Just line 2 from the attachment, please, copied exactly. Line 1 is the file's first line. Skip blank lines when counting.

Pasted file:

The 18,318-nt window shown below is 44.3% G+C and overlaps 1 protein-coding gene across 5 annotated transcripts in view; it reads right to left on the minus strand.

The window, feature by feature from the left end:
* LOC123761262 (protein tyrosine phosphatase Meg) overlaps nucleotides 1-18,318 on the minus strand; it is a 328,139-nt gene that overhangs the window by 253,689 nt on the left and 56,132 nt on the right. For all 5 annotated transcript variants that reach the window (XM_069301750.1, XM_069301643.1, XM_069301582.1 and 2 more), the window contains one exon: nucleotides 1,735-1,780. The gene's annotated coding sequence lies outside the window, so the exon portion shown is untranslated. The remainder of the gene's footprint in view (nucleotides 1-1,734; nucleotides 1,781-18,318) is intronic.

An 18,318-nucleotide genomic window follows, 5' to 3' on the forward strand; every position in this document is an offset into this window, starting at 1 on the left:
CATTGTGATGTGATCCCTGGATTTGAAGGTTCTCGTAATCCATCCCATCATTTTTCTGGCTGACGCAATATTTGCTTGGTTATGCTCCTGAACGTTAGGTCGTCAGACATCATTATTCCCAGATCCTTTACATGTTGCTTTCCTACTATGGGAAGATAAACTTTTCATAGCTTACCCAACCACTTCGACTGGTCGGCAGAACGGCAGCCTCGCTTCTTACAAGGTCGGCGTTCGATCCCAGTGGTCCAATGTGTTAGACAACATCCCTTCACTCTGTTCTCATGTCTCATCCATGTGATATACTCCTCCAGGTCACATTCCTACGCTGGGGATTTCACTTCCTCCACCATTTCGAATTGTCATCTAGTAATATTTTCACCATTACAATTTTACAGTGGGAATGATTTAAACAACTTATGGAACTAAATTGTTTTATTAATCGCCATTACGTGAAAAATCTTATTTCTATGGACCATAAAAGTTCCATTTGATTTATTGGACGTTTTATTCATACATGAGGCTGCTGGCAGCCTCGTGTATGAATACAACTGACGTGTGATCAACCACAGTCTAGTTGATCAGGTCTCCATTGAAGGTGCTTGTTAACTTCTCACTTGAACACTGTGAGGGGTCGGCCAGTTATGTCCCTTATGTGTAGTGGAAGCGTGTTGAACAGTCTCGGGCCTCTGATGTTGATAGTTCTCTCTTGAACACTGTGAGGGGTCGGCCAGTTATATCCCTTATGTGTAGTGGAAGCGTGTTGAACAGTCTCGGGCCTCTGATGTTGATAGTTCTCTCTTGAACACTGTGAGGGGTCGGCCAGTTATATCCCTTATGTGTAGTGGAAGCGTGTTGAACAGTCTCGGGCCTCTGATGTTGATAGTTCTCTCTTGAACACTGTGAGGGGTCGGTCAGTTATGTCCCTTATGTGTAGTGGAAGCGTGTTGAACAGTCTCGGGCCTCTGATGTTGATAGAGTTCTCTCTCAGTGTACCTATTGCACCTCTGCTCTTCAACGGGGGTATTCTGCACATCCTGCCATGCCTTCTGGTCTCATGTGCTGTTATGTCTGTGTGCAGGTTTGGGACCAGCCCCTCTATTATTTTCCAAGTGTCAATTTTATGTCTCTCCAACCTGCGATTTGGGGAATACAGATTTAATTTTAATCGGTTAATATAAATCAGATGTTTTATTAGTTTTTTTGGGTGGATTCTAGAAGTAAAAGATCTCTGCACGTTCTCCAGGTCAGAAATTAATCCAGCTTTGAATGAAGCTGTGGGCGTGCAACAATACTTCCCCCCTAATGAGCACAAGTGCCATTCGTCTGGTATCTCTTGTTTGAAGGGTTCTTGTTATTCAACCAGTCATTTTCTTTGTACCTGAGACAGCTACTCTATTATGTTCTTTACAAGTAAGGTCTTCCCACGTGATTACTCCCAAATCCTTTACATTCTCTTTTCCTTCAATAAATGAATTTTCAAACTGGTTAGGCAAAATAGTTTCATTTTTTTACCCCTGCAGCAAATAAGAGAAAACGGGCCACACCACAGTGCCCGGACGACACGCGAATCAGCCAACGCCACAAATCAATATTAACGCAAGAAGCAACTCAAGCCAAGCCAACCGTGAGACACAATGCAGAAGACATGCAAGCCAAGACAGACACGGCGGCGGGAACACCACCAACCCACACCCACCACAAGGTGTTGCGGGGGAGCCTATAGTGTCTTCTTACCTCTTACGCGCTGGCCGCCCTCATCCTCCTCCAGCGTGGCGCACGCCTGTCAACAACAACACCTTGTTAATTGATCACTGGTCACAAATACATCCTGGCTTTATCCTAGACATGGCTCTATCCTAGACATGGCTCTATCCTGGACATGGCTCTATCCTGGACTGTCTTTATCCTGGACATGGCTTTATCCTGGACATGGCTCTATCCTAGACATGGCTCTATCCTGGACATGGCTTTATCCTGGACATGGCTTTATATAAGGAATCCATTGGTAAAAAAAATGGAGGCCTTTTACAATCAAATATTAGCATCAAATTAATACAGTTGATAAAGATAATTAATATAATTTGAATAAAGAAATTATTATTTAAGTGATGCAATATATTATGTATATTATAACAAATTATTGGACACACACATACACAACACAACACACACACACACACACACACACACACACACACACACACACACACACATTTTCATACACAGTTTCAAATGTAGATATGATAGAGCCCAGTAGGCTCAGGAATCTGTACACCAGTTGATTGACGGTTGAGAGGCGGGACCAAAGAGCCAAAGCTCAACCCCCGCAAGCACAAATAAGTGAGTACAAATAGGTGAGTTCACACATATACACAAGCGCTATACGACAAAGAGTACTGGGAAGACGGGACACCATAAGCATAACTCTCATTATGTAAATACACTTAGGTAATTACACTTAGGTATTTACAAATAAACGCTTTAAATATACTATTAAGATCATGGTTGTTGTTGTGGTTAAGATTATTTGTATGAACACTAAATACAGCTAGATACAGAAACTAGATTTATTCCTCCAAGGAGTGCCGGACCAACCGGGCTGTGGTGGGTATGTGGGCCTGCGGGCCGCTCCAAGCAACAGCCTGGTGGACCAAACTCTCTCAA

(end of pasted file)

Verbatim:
The window, feature by feature from the left end: